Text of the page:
Since I wrote this post about a moment of great inspiration I wasn’t even aware of at the time (when I met Neil Gaiman in 1989), I’ve been hosting some guest posts from other writer friends where they share their moments of equally great inspiration. You can read all the posts so far under the Great Inspiration category here. Today we have a tale of discovery from Jason Franks:
A Writer of Earthsea
For my ninth birthday, some kind soul gave me a book called Over the Rainbow: Tales of Fantasy and Imagination. This was an anthology comprised of individual chapters taken from the works of J.R.R. Tolkein, Alan Garner, L. Frank Baum, C.S. Lewis, H.G. Wells, and others. I had been working through Enid Blyton’s catalogue over the preceding couple of years, so this gift was perfectly judged. I don’t remember who gave me the book, but I sure as hell remember the stories it contained. I still have my copy.
Over the Rainbow was full of amazing work, but the piece that had the biggest and most immediate effect on me was “Warriors in the Mist”, from Ursula Le Guin’s novel A Wizard of Earthsea. It was a happy day when I found the complete book in my local library. I devoured it whole, and then immediately went on its first sequel, The Tombs of Atuan.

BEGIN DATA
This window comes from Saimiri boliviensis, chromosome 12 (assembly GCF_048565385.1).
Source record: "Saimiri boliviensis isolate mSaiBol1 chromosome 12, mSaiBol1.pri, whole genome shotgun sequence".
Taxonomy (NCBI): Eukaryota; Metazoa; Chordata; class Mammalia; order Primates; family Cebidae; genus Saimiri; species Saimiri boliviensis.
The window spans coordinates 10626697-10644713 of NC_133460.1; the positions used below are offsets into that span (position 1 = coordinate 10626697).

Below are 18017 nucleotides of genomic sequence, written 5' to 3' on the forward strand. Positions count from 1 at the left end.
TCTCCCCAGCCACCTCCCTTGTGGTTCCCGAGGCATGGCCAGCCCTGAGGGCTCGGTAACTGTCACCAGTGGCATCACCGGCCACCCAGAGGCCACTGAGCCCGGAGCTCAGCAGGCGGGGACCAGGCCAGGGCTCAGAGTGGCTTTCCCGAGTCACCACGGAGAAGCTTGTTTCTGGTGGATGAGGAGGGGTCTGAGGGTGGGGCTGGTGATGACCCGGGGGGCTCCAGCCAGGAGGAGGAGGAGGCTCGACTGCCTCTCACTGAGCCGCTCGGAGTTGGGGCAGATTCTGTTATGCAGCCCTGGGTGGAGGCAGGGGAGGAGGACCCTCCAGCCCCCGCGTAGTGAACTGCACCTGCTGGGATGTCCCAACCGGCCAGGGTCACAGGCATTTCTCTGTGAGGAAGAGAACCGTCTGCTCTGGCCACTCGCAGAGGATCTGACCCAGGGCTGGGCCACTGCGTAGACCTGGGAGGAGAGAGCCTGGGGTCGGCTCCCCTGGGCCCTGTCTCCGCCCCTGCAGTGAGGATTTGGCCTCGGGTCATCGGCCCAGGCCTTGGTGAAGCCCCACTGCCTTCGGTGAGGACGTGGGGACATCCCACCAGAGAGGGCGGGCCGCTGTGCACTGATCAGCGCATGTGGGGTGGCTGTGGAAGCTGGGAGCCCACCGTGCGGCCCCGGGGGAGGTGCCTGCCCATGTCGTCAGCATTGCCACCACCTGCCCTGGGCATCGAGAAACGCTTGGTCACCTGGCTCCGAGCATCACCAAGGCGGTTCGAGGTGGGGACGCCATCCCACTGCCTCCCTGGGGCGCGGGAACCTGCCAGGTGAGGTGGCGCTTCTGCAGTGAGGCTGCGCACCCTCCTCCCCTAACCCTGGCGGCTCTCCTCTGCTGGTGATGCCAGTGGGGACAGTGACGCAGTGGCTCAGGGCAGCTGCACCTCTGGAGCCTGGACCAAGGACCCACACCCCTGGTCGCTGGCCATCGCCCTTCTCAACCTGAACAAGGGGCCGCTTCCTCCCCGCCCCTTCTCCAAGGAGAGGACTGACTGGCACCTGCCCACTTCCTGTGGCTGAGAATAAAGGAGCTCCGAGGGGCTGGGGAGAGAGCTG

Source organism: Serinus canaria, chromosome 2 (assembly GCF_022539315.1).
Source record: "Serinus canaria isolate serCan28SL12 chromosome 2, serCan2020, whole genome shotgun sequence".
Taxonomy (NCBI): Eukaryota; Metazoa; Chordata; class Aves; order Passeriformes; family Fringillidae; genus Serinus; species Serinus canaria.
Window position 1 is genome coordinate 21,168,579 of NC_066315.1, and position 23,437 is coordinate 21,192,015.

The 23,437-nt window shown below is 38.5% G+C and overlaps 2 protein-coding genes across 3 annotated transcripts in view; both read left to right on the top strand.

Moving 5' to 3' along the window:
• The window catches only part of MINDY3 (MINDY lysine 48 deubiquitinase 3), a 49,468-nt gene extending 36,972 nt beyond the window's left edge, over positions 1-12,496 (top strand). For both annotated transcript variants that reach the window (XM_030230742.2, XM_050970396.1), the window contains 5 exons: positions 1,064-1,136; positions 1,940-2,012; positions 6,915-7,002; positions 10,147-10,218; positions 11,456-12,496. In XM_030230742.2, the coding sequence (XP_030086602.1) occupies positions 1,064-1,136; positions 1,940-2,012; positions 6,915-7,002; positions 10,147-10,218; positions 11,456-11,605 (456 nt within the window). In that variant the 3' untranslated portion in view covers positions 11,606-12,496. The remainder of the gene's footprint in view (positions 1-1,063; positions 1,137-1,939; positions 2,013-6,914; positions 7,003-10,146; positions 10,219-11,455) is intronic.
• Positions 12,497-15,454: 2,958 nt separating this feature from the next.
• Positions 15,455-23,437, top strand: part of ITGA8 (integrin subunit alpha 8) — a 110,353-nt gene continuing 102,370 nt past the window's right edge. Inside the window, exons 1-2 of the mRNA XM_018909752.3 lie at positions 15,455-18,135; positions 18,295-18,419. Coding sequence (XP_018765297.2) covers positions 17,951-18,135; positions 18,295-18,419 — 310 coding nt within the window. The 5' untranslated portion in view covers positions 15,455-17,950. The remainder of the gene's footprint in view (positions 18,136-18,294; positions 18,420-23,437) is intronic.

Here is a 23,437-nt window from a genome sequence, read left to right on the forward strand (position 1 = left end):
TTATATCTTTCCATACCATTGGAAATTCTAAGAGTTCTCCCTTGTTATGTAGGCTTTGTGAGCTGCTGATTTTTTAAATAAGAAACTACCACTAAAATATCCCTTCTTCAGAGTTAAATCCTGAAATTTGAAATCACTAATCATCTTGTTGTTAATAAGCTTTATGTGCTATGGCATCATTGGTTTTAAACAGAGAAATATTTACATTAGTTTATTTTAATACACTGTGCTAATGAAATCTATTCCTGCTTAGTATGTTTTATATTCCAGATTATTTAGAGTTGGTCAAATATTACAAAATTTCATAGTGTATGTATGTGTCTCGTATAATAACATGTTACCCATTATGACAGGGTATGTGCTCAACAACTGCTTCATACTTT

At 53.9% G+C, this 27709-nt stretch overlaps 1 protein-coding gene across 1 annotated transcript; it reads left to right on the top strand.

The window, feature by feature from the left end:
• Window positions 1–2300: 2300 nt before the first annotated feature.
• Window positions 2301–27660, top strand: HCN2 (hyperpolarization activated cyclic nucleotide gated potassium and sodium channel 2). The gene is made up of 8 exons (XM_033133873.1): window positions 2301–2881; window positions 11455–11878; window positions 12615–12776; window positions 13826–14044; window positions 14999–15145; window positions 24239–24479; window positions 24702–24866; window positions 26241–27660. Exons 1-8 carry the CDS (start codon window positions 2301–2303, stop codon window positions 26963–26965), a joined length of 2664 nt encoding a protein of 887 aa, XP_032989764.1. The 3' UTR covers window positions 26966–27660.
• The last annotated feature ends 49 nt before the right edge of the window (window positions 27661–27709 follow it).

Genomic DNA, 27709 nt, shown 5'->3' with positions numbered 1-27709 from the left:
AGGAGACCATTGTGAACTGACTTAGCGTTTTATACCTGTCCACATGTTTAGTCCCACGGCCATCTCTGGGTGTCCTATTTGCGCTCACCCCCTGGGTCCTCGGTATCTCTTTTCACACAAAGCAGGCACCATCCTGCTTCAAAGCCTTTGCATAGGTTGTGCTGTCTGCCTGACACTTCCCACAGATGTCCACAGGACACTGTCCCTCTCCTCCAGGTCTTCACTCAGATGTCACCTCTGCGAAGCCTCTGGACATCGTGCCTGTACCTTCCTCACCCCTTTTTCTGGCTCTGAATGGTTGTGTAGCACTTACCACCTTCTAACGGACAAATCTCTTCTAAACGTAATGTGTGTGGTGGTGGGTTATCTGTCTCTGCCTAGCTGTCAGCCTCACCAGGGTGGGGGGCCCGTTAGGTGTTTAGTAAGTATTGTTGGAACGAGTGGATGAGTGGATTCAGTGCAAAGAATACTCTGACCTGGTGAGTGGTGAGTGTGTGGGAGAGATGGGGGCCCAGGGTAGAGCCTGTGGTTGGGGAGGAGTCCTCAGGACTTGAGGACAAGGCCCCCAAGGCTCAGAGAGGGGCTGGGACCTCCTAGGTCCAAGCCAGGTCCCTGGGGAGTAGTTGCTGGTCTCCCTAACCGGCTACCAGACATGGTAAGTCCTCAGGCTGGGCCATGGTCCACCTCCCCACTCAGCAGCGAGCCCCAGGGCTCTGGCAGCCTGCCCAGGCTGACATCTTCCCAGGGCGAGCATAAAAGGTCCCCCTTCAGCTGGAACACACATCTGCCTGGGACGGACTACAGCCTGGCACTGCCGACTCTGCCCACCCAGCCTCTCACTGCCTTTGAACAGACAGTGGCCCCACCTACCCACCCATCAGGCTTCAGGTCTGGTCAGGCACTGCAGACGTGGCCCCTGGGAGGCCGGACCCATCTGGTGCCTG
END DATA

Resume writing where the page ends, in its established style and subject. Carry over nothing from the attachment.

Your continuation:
I’ve revisited the Earthsea books–the original trilogy and the newer volumes–a number of times throughout my life, and each time I have discovered new wisdom in them, for all their taut plotting and slender spines. These novels were written for children, but they are not in the least bit childish. Le Guin treats her readers as adults, never lecturing or sugar-coating, and her prose remains singularly beautiful. The Earthsea cycle stayed with me because it challenged me in ways that other children’s fiction did not. Once I was done with it I moved on to the general fiction area of the library and I have seldom looked back.
Not only do the stories Le Guin presents prefigure my own concerns as a writer, but they in many ways parallel my writer’s journey. In A Wizard of Earthsea, the hero, Ged, engages with many of the usual tropes of fantasy literature–defending the village, fighting the dragons, travelling off the map, and so on–but there’s never a sense of glory to his victories. This is not a book about good versus evil. Ged does not undertake a quest to stop some cosmic threat: Earthsea is built on Taoist principles and the narrative soon turns away from the expected progression of events. Despite his accomplishments, Ged is forever scarred by his early mistakes. This book is about the hero coming to terms with his own personal failings.
As I have started to meet my writing goals–first acceptance, first cheque, first time in print, first solo title–I have found little relish in the victories. By the time I have attained one goal I am already fixated on the next. This is the lesson of Earthsea: the shadow that pursues you does not care about what you have already achieved. Your story isn’t over until you turn and face it.
Jason Franks writes comics, prose and source code. His first novel, Bloody Waters, was short-listed for an Aurealis Award. He is the author of the Sixsmiths and McBlack graphic novels. Find him online at www.jasonfranks.com.